Tissue Engineering and Regenerative Medicine

, Volume 15, Issue 5, pp 575–590 | Cite as

Biopolymeric In Situ Hydrogels for Tissue Engineering and Bioimaging Applications

  • Adonijah Graham Sontyana
  • Ansuja Pulickal Mathew
  • Ki-Hyun Cho
  • Saji UthamanEmail author
  • In-Kyu ParkEmail author
Review Article



Biopolymeric in situ hydrogels play a crucial role in the regenerative repair and replacement of infected or injured tissue. They possess excellent biodegradability and biocompatibility in the biological system, however only a few biopolymeric in situ hydrogels have been approved clinically. Researchers have been investigating new advancements and designs to restore tissue functions and structure, and these studies involve a composite of biometrics, cells and a combination of factors that can repair or regenerate damaged tissue.


Injectable hydrogels, cross-linking mechanisms, bioactive materials for injectable hydrogels, clinically applied injectable biopolymeric hydrogels and the bioimaging applications of hydrogels were reviewed.


This article reviews the different types of biopolymeric injectable hydrogels, their gelation mechanisms, tissue engineering, clinical applications and their various in situ imaging techniques.


The applications of bioactive injectable hydrogels and their bioimaging are a promising area in tissue engineering and regenerative medicine. There is a high demand for injectable hydrogels for in situ imaging.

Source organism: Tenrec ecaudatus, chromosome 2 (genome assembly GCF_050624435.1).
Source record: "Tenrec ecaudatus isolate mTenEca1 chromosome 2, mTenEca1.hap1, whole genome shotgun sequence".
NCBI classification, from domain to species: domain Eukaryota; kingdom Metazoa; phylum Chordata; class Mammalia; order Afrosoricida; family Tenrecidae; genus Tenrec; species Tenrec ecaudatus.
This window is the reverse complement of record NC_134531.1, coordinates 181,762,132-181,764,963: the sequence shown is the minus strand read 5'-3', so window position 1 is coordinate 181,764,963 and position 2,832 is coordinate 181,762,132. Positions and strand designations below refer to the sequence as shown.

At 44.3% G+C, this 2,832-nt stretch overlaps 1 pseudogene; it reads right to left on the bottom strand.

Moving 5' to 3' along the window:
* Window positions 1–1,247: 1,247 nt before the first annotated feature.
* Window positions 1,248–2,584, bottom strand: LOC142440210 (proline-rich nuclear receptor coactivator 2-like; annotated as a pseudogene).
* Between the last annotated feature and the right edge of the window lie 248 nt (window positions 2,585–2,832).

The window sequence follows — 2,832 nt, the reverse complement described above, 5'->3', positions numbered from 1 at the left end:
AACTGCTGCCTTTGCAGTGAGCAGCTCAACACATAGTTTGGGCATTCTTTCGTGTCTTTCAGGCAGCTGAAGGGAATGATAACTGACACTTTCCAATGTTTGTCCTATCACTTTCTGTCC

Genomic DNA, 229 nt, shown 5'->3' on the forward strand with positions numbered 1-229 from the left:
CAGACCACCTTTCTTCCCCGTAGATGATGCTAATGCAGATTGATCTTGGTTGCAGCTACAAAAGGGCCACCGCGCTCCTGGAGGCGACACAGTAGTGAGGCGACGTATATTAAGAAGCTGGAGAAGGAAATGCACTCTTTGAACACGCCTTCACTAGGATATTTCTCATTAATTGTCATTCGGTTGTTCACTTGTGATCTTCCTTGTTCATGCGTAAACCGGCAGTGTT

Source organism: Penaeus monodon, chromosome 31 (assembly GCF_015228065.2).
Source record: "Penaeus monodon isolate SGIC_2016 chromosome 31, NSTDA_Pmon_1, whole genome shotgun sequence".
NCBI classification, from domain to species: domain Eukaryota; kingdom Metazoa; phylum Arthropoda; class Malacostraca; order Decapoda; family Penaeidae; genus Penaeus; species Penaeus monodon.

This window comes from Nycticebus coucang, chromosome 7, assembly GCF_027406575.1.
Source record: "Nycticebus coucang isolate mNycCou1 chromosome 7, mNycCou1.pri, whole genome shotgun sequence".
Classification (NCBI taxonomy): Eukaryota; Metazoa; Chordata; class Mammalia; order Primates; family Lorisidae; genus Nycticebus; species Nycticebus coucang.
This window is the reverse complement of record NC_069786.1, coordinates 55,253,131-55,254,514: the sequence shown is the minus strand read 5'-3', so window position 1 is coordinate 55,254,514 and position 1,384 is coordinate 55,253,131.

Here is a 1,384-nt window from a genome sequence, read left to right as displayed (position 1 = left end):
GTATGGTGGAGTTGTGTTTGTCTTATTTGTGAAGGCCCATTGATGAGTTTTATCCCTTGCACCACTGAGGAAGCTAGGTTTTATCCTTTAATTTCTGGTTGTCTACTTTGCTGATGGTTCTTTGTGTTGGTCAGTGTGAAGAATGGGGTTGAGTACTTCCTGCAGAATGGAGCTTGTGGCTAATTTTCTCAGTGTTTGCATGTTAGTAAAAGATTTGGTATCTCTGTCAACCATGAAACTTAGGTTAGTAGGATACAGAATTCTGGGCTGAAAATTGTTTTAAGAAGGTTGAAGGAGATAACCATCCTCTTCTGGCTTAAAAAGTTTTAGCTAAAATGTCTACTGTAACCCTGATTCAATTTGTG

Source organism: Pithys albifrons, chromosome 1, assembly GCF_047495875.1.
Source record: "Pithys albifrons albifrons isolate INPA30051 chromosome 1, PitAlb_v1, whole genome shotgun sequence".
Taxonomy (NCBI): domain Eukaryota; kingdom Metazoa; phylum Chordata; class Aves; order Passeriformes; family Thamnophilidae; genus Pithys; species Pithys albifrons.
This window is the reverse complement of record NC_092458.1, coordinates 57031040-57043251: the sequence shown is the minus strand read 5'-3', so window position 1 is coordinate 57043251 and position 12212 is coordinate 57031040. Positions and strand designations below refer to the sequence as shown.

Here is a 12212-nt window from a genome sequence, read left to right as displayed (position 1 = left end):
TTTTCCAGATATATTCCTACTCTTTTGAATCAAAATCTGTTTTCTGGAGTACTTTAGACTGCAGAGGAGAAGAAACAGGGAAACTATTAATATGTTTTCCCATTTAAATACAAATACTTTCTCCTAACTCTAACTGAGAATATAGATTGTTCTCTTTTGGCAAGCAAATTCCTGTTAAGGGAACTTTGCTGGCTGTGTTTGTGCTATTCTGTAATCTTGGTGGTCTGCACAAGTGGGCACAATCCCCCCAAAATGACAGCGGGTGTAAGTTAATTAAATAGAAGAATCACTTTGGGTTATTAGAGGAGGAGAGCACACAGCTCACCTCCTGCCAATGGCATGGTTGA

Bioimaging Biopolymeric injectable hydrogels Gelation 



This work was financially supported by the Basic Science Research Program (No. 2016R1A2B4011184 and 2017R1C1B1003830) and the Bio & Medical Technology Development Program (NRF-2017M3A9E2056374) through the National Research Foundation of Korea (NRF) funded by the Korean government, MSIP. IKP also acknowledges the financial support from a grant (HCRI 17901-22) Chonnam National University Hwasun Hospital Institute for Biomedical Science.

Compliance with ethical standards

Conflicts of interest

The authors have no financial conflicts of interest.

Ethical statement

There are no animal experiments carried out for this article.


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Copyright information

© The Korean Tissue Engineering and Regenerative Medicine Society and Springer Science+Business Media B.V., part of Springer Nature 2018

Authors and Affiliations

  1. 1.Department of Biomedical Sciences, Chonnam National UniversityChonnam National University Medical SchoolGwangjuRepublic of Korea
  2. 2.Department of Plastic SurgeryCleveland ClinicClevelandUSA
  3. 3.Department of Polymer Science and EngineeringChungnam National UniversityDaejeonRepublic of Korea

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